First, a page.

In a conditional move instruction, the condition to test is specified in the instruction and may be, for example, any of the conditions allowed in a conditional delayed control transfer instruction (DCTI). The move always (e.g., MOVA % icc, % rs or imm11, % rd) instruction is one example of a conditional move instruction. The MOVA instruction copies content of a designated source register (rs) or immediate field (imm11) to a designated destination register (rd).

A number of pipelined processors have also implemented helper stores, which provide a sequence of instructions (commonly referred to as microcode) to replace a single instruction. In general, helper stores have been utilized to implement functionality that a designer has decided against implementing directly in hardware. Unfortunately, in out-of-order execution machines that are highly speculative, the utilization of helper instruction sequences may provide erroneous results if an interrupt or trap is taken before the instruction sequence has completed. In this case, the architectural state of the computing apparatus may be incorrect. In a usual case, multiple instructions have been implemented within a helper instruction sequence to ensure that the integrity of the architectural state of the computing apparatus is maintained. Unfortunately, increasing the number of instructions to perform a given task generally increases a required size of a helper store and requires additional clock cycles to complete the given task.

As such, it would be desirable to provide a single instruction, in one form or another, that may be used to maintain the integrity of the architectural state of a computing apparatus. It would also be desirable for the single instruction to provide a mechanism to ensure execution order of an instruction sequence.

SUMMARY

According to various aspects of the present invention, a technique for coordinating execution of instructions in a processor is disclosed that allows the instructions to execute out-of-order. The technique includes decoding a particular instruction that is defined in accordance with an instruction set of the processor. A helper sequence of instructions, that corresponds to the particular instruction, is then introduced into a stream of executable operations. The corresponding helper sequence includes a first artificial dependency instruction that codes a dependency on a register that is not actually employed as a register source or target for an operation performed by the particular instruction.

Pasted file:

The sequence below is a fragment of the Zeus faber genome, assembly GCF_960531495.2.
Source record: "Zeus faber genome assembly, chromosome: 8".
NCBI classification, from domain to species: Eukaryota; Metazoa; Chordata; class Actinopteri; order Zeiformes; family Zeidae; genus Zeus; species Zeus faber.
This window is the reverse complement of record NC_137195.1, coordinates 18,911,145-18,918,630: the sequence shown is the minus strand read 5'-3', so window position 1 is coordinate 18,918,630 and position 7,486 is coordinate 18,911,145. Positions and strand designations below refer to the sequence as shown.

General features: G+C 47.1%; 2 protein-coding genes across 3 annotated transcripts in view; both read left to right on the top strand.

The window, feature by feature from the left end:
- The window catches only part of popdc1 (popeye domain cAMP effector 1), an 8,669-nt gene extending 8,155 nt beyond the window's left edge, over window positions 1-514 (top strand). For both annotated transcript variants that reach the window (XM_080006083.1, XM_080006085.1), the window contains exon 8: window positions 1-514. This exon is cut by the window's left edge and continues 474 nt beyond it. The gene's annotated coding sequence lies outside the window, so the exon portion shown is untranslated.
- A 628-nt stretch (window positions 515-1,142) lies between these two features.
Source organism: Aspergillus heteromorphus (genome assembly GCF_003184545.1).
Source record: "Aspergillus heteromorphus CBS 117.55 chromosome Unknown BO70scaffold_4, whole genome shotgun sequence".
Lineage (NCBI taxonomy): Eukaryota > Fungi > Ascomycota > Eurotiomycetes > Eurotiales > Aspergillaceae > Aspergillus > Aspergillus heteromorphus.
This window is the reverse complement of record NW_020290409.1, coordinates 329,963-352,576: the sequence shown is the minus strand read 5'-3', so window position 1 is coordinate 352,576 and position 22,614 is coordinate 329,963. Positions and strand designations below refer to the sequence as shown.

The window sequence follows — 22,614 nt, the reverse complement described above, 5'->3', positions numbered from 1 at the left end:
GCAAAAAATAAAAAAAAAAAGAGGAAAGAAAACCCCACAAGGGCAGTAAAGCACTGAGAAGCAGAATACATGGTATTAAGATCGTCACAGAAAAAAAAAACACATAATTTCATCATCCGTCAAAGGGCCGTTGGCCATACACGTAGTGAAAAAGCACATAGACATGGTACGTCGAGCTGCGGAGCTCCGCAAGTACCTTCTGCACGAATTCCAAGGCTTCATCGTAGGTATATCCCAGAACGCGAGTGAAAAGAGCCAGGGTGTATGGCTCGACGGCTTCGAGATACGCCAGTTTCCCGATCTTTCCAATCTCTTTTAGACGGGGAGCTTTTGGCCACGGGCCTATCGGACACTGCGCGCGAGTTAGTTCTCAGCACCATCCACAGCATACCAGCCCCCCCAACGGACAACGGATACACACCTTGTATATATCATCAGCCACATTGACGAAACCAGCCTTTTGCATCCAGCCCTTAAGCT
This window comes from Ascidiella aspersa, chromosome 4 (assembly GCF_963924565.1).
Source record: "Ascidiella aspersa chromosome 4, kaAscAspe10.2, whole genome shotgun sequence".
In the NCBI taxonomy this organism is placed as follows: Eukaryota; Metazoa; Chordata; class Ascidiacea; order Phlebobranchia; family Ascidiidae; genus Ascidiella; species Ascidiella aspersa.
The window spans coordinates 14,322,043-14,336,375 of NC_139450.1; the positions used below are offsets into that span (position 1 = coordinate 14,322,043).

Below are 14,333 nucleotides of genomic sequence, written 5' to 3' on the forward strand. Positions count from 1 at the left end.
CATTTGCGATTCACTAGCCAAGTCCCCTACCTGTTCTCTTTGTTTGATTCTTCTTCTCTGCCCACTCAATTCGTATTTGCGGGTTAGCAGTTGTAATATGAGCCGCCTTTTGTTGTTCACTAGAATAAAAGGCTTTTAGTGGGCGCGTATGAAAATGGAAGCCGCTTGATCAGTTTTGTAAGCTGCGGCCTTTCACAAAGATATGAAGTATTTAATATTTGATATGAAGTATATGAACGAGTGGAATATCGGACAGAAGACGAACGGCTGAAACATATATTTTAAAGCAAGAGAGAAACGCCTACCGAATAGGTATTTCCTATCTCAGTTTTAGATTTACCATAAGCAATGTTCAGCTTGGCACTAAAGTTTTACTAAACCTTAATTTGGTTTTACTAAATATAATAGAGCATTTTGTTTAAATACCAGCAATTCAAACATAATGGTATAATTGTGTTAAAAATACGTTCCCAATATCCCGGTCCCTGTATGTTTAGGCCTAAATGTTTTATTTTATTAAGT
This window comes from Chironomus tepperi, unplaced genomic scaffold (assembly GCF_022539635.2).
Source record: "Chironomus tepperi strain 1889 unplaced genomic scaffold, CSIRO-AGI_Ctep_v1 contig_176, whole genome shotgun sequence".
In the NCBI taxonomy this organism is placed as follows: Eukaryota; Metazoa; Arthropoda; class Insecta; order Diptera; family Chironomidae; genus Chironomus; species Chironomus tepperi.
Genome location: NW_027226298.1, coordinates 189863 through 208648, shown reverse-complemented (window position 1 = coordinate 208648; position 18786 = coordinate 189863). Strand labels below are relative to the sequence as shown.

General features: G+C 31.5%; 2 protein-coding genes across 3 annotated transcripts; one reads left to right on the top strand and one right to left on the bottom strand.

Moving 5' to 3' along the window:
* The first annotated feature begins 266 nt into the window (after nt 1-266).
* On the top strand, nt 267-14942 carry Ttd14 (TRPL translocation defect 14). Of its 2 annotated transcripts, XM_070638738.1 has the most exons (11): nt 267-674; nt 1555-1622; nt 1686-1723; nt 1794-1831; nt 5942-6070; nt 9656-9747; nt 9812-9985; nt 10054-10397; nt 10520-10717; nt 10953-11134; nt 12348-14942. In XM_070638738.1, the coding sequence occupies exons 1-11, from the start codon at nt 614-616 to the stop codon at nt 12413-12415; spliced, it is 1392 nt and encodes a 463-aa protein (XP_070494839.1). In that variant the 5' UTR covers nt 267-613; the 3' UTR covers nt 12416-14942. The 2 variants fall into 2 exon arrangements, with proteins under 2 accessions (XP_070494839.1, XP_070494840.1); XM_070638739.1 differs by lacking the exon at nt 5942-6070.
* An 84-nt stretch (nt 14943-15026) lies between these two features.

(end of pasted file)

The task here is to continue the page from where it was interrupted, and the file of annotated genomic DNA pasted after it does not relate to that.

According to another embodiment of the present invention, the first artificial dependency instruction is implemented as an instruction that depends, for readiness to execute, upon plural register sources but employs less than all of the register sources in its computation or data manipulation. According to another aspect, the first artificial dependency instruction is implemented as a move operation that depends, for readiness to execute, upon plural register sources but employs only one of the registers as a source for the implemented move. According to another embodiment, the first artificial dependency instruction is implemented as a no operation (NOP) instruction that depends, for readiness to execute, upon at least one register source but performs no computation or data manipulation that alters architectural state. In another embodiment, the first artificial dependency instruction is positioned last in the helper sequence to gather dependencies and ensure completion of other instructions of the helper sequence prior to commitment of the particular instruction implemented thereby.

In yet another embodiment, the helper sequence includes at least an additional second artificial dependency instruction that, together with the first artificial dependency instruction, is employed to expand a set of registers upon which execution of the first artificial dependency instruction ultimately depends. According to this aspect of the present invention, the first artificial dependency instruction codes dependencies on a first register source and on a register target of the second artificial dependency instruction, which itself codes a dependency on a second register source, such that execution of the first artificial dependency instruction ultimately depends on both the first and second register sources. The artificial dependency instruction may also be positioned between two instructions of the helper sequence to enforce an ordering therebetween.